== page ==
My champion of champions is Rod Laver. His qualities can be summarised easily: as a player he did everything, and he completed two Grand Slams, winning every Slam as an amateur in 1962, and every Slam in 1969 in the Open era, the 40th anniversary of which is this year.
I'd say Laver in 1969 is probably the greatest season a player has had. I remember Wimbledon that year especially well. I'd been commissioned to write a book with him. What I didn't tell him was that the publishers only wanted it if he completed the Grand Slam. He had enough to worry about. His wife was pregnant, and it was a difficult pregnancy.
I recall his second-round match against India's Premjit Lall and Laver went two sets down. It was inexplicably played on an outside court. I rushed to watch and it was so packed all I could see were the arms going up as they served. Of course Laver came back to win.
'The Bud Collins History of Tennis' is out now in paperback. Collins' 1969 book about Laver, 'The Education of a Tennis Player', is about to be re-released.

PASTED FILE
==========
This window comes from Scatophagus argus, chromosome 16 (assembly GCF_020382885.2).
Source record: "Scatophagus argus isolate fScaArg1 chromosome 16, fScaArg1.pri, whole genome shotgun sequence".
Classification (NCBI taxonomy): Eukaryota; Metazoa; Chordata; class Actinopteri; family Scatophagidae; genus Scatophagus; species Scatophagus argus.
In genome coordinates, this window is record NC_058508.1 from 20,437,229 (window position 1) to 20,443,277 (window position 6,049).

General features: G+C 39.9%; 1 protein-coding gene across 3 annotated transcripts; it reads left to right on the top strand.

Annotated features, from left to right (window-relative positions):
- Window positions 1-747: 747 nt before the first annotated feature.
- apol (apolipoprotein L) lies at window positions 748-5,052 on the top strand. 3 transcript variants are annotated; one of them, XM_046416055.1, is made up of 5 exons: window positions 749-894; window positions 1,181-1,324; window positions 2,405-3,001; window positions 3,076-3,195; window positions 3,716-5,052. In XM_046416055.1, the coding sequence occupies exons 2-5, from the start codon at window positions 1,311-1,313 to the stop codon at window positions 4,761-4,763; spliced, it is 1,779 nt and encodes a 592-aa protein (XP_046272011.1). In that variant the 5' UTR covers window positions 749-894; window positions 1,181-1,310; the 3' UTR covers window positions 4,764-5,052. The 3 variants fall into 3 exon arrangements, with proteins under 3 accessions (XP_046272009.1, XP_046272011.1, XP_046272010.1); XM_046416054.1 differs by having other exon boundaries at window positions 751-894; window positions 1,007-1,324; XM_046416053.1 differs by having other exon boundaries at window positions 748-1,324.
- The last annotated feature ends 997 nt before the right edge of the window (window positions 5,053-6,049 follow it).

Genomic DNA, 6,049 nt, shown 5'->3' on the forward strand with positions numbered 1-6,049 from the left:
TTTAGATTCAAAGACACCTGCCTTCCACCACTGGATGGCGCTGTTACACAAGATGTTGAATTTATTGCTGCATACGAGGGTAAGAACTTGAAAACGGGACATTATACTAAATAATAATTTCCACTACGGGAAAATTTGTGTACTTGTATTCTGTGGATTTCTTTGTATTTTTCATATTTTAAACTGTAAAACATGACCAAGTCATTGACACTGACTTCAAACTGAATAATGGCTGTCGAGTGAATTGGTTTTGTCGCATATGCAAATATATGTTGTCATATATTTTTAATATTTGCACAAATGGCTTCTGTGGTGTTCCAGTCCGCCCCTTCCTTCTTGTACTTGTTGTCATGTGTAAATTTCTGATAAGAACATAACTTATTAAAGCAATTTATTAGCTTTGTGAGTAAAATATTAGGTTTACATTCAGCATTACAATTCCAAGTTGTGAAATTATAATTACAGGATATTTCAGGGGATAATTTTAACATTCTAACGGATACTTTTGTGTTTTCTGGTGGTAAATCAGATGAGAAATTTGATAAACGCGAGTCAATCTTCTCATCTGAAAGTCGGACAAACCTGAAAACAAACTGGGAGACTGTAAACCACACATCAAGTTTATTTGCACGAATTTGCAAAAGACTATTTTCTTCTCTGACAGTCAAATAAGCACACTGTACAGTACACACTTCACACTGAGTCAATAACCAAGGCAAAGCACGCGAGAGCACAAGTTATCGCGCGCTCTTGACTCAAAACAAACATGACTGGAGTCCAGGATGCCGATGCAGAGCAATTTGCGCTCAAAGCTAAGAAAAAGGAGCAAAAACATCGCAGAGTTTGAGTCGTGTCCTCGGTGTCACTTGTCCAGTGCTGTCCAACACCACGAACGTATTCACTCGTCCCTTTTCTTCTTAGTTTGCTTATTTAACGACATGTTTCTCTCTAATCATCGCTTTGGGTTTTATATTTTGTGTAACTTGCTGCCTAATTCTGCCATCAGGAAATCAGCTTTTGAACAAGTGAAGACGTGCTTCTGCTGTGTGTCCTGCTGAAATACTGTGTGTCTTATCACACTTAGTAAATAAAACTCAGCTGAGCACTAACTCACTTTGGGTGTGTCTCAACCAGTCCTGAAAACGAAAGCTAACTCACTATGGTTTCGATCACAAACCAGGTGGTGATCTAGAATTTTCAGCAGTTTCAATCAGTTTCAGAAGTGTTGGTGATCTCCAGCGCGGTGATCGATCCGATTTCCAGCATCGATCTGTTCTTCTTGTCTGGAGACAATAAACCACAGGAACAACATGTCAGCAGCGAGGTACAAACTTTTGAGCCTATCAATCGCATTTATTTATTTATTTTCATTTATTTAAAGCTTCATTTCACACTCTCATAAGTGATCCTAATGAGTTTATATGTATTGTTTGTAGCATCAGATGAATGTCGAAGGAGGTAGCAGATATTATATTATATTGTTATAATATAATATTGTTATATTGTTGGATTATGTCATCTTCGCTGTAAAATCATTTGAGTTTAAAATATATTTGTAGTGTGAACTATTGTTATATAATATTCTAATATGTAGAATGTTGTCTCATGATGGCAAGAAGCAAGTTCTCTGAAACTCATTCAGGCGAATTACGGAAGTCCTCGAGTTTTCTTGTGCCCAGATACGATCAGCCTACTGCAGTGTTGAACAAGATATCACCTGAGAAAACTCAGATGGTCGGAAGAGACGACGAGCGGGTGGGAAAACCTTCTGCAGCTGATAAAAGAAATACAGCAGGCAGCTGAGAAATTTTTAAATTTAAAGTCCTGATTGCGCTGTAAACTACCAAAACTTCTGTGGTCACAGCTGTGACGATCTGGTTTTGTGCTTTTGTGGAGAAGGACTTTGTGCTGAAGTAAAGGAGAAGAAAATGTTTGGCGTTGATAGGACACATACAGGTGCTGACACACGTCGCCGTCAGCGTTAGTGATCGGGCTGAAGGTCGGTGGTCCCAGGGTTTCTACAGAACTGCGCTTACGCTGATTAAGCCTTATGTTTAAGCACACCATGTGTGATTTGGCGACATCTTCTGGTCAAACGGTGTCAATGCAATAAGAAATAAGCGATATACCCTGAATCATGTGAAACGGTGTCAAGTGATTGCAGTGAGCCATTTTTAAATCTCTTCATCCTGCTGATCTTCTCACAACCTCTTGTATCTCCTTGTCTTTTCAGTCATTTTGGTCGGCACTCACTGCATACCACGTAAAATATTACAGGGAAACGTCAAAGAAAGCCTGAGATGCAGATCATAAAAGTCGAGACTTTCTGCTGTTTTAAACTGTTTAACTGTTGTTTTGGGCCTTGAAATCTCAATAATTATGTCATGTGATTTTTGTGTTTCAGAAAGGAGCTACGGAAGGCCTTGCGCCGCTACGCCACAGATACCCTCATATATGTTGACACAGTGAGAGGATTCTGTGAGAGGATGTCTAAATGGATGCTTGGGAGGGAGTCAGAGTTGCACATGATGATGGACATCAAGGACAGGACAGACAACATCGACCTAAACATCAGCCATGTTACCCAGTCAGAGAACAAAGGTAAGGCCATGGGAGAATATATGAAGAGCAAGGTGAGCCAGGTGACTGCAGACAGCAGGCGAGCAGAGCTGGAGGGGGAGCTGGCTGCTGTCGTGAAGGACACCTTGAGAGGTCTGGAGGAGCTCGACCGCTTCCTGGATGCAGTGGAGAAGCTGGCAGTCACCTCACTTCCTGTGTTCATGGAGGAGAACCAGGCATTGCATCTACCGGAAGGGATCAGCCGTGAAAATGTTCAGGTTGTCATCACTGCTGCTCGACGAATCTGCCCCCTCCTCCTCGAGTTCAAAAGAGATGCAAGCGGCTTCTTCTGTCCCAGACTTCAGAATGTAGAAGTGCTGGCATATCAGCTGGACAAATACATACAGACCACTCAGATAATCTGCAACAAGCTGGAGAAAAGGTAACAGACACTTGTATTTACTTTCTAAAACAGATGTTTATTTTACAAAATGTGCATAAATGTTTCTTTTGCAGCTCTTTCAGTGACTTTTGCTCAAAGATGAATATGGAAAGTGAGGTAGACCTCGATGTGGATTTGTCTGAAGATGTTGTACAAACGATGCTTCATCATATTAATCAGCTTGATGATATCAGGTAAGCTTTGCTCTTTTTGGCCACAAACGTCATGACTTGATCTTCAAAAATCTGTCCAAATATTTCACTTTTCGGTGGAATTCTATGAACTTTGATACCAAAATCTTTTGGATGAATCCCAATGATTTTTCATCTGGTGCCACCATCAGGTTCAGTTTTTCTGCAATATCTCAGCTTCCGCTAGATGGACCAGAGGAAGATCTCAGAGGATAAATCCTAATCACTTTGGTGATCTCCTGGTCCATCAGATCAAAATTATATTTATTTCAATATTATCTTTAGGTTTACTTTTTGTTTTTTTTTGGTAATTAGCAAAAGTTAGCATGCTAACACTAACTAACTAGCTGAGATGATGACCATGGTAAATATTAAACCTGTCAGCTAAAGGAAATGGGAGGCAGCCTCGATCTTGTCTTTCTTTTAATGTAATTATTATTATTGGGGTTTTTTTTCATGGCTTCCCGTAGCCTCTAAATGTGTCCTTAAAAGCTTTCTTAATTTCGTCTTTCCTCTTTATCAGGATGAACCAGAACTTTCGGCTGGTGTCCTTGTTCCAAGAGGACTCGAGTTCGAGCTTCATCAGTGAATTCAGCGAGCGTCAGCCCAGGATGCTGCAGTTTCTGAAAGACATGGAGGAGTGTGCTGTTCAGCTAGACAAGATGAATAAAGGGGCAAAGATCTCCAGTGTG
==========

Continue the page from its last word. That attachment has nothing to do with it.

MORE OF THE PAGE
Who's your champion of champions? Tell us and win a year's David Lloyd membership
Each day during Wimbledon, we'll be running a series of opinions from the great and good of the tennis world, telling us who their Wimbledon champion of champions is – but we also want to knowyour thoughts. Visit www.independent.co.uk/tenniscomp and tell us in 200 words or fewer about your all-time great Wimbledon winner. At the end of the tournament, world renowned tennis coach and'Independent' columnist Nick Bollettieri will choose the best entry, and the winner will receivean annual racket membership to a David Lloyd and tennis lessons (worth £2,000). Good luck.
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